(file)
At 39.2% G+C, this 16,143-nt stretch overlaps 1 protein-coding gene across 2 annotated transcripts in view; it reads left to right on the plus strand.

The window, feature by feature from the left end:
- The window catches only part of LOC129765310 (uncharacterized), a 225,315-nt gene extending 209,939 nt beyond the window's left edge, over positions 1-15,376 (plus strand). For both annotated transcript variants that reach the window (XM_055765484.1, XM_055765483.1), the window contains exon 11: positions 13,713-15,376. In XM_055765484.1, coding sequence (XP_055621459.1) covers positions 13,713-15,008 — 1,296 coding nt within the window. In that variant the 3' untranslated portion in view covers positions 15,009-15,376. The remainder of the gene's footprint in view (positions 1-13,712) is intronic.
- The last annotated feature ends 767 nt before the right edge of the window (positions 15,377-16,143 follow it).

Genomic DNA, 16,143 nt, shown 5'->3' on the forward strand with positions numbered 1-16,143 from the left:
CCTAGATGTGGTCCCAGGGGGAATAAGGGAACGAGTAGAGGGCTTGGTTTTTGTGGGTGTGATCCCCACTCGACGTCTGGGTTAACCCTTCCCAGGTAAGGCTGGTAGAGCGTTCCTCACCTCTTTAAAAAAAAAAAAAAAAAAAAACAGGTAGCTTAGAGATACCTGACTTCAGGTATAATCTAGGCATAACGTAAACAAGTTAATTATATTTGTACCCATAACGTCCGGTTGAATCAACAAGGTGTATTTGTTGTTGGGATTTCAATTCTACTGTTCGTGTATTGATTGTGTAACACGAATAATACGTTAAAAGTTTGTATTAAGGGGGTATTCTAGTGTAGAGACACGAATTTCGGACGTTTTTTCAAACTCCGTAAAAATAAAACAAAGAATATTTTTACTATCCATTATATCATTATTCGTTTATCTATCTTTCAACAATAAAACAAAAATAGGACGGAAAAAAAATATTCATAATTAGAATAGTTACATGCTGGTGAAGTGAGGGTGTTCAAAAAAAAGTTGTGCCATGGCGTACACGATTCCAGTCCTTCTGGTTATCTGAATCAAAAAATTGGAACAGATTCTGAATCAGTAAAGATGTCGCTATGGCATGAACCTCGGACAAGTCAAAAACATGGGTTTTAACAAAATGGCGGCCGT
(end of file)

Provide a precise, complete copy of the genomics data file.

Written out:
At 39.2% G+C, this 16,143-nt stretch overlaps 1 protein-coding gene across 2 annotated transcripts in view; it reads left to right on the plus strand.

The window, feature by feature from the left end:
- The window catches only part of LOC129765310 (uncharacterized), a 225,315-nt gene extending 209,939 nt beyond the window's left edge, over positions 1-15,376 (plus strand). For both annotated transcript variants that reach the window (XM_055765484.1, XM_055765483.1), the window contains exon 11: positions 13,713-15,376. In XM_055765484.1, coding sequence (XP_055621459.1) covers positions 13,713-15,008 — 1,296 coding nt within the window. In that variant the 3' untranslated portion in view covers positions 15,009-15,376. The remainder of the gene's footprint in view (positions 1-13,712) is intronic.
- The last annotated feature ends 767 nt before the right edge of the window (positions 15,377-16,143 follow it).

Genomic DNA, 16,143 nt, shown 5'->3' on the forward strand with positions numbered 1-16,143 from the left:
CCTAGATGTGGTCCCAGGGGGAATAAGGGAACGAGTAGAGGGCTTGGTTTTTGTGGGTGTGATCCCCACTCGACGTCTGGGTTAACCCTTCCCAGGTAAGGCTGGTAGAGCGTTCCTCACCTCTTTAAAAAAAAAAAAAAAAAAAAACAGGTAGCTTAGAGATACCTGACTTCAGGTATAATCTAGGCATAACGTAAACAAGTTAATTATATTTGTACCCATAACGTCCGGTTGAATCAACAAGGTGTATTTGTTGTTGGGATTTCAATTCTACTGTTCGTGTATTGATTGTGTAACACGAATAATACGTTAAAAGTTTGTATTAAGGGGGTATTCTAGTGTAGAGACACGAATTTCGGACGTTTTTTCAAACTCCGTAAAAATAAAACAAAGAATATTTTTACTATCCATTATATCATTATTCGTTTATCTATCTTTCAACAATAAAACAAAAATAGGACGGAAAAAAAATATTCATAATTAGAATAGTTACATGCTGGTGAAGTGAGGGTGTTCAAAAAAAAGTTGTGCCATGGCGTACACGATTCCAGTCCTTCTGGTTATCTGAATCAAAAAATTGGAACAGATTCTGAATCAGTAAAGATGTCGCTATGGCATGAACCTCGGACAAGTCAAAAACATGGGTTTTAACAAAATGGCGGCCGT